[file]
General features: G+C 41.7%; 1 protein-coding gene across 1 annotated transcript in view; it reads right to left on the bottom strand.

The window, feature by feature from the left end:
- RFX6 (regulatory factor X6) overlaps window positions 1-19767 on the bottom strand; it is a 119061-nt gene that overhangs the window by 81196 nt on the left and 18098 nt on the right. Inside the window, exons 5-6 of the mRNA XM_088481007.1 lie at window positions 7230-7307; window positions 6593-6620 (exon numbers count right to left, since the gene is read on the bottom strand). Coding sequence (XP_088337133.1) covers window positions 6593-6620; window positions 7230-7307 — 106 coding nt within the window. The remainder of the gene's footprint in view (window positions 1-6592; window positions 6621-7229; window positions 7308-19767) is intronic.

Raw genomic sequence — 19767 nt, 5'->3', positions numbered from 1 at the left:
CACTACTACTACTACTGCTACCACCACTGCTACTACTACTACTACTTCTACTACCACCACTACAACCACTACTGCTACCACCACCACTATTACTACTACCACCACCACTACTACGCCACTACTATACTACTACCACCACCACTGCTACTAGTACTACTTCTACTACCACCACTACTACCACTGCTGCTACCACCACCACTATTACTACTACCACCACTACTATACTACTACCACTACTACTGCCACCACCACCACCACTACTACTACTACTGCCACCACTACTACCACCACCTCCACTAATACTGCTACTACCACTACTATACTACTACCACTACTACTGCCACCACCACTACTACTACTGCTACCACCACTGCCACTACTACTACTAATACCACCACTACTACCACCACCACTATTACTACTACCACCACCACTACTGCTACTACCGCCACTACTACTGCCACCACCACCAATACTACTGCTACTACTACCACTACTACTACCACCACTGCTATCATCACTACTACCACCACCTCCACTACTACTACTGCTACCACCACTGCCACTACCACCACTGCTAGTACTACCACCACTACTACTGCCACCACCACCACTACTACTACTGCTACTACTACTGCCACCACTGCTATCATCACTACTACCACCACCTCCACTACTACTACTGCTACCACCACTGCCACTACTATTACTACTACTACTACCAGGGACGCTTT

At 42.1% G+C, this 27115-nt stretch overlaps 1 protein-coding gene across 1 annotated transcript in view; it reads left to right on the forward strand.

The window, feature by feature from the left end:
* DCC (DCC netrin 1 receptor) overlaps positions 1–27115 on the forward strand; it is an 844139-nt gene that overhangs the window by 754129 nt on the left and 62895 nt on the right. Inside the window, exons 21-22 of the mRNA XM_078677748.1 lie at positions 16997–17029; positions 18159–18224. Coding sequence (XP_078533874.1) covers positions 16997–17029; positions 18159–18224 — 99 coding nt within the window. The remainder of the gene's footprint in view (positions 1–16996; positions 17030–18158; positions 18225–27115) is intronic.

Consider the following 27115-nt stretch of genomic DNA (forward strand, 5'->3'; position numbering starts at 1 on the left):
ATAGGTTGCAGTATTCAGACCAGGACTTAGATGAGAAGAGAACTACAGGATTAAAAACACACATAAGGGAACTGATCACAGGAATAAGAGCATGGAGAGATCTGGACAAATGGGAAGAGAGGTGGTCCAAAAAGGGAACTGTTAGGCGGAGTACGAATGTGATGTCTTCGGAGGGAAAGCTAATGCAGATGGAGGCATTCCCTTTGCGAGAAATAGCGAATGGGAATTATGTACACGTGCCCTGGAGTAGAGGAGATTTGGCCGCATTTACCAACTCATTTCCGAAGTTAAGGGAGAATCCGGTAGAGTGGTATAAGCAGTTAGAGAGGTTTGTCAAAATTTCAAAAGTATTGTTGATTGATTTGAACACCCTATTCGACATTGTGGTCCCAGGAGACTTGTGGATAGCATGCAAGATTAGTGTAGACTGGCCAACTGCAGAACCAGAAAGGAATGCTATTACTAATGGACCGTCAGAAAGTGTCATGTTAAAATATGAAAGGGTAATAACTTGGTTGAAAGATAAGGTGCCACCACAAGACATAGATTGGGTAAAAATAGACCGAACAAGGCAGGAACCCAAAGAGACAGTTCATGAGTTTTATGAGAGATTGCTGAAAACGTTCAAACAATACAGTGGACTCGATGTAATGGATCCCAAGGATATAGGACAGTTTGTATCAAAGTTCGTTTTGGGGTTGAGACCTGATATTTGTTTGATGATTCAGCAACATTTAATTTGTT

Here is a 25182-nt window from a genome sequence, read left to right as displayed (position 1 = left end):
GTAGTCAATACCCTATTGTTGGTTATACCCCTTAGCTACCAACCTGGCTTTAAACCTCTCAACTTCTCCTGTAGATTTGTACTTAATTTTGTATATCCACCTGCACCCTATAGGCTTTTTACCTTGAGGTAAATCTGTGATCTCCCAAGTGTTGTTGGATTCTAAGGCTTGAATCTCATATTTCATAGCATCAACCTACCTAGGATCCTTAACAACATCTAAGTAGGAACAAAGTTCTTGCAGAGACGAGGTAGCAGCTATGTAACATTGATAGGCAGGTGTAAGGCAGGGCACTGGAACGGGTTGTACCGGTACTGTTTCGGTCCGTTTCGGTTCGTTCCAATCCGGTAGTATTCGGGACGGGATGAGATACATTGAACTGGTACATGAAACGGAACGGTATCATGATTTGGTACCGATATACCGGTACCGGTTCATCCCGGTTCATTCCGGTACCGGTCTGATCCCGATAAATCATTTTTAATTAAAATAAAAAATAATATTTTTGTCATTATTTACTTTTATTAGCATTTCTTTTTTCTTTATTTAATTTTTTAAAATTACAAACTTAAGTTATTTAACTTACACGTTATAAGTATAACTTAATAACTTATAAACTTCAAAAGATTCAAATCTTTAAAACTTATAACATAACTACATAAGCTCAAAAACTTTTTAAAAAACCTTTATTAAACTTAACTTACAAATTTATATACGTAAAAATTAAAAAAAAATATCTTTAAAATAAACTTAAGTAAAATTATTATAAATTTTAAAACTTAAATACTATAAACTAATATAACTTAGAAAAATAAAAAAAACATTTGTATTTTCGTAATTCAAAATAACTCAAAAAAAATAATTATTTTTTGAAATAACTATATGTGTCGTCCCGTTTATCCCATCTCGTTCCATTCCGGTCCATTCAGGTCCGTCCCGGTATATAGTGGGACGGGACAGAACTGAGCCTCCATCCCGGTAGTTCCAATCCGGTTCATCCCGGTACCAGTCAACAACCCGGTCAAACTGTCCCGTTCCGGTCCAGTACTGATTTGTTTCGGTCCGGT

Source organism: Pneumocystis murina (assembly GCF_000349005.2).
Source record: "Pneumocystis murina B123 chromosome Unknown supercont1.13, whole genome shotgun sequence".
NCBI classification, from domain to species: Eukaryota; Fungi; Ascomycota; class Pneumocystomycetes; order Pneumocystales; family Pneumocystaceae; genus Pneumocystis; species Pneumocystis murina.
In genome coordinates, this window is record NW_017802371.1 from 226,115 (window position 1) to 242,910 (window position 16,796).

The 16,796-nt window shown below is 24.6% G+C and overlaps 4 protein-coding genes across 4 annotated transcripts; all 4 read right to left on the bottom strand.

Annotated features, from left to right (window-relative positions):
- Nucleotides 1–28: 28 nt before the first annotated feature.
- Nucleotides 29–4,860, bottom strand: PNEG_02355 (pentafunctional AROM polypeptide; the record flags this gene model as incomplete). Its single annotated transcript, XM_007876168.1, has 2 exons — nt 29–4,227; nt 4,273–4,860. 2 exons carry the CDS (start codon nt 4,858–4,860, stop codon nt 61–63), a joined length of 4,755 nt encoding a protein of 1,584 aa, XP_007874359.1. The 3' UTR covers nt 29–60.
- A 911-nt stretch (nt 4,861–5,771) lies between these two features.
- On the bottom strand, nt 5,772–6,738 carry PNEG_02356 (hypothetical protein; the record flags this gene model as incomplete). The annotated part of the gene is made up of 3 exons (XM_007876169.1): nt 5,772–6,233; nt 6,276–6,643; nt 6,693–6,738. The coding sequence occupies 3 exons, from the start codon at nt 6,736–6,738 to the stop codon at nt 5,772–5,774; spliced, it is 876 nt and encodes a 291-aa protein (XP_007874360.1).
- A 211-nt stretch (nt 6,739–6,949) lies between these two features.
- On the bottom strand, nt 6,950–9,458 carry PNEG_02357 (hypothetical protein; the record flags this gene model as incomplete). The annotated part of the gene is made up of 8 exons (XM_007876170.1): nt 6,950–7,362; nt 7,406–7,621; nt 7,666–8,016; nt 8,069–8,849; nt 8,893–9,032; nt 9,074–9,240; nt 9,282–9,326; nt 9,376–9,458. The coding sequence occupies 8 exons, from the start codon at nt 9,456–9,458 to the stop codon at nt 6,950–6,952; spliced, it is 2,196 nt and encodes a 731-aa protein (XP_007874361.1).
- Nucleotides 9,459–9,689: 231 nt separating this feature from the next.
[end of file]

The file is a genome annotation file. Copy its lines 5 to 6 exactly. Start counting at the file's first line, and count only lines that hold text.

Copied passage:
CACTACTACTACTACTGCTACCACCACTGCTACTACTACTACTACTTCTACTACCACCACTACAACCACTACTGCTACCACCACCACTATTACTACTACCACCACCACTACTACGCCACTACTATACTACTACCACCACCACTGCTACTAGTACTACTTCTACTACCACCACTACTACCACTGCTGCTACCACCACCACTATTACTACTACCACCACTACTATACTACTACCACTACTACTGCCACCACCACCACCACTACTACTACTACTGCCACCACTACTACCACCACCTCCACTAATACTGCTACTACCACTACTATACTACTACCACTACTACTGCCACCACCACTACTACTACTGCTACCACCACTGCCACTACTACTACTAATACCACCACTACTACCACCACCACTATTACTACTACCACCACCACTACTGCTACTACCGCCACTACTACTGCCACCACCACCAATACTACTGCTACTACTACCACTACTACTACCACCACTGCTATCATCACTACTACCACCACCTCCACTACTACTACTGCTACCACCACTGCCACTACCACCACTGCTAGTACTACCACCACTACTACTGCCACCACCACCACTACTACTACTGCTACTACTACTGCCACCACTGCTATCATCACTACTACCACCACCTCCACTACTACTACTGCTACCACCACTGCCACTACTATTACTACTACTACTACCAGGGACGCTTT

At 42.1% G+C, this 27115-nt stretch overlaps 1 protein-coding gene across 1 annotated transcript in view; it reads left to right on the forward strand.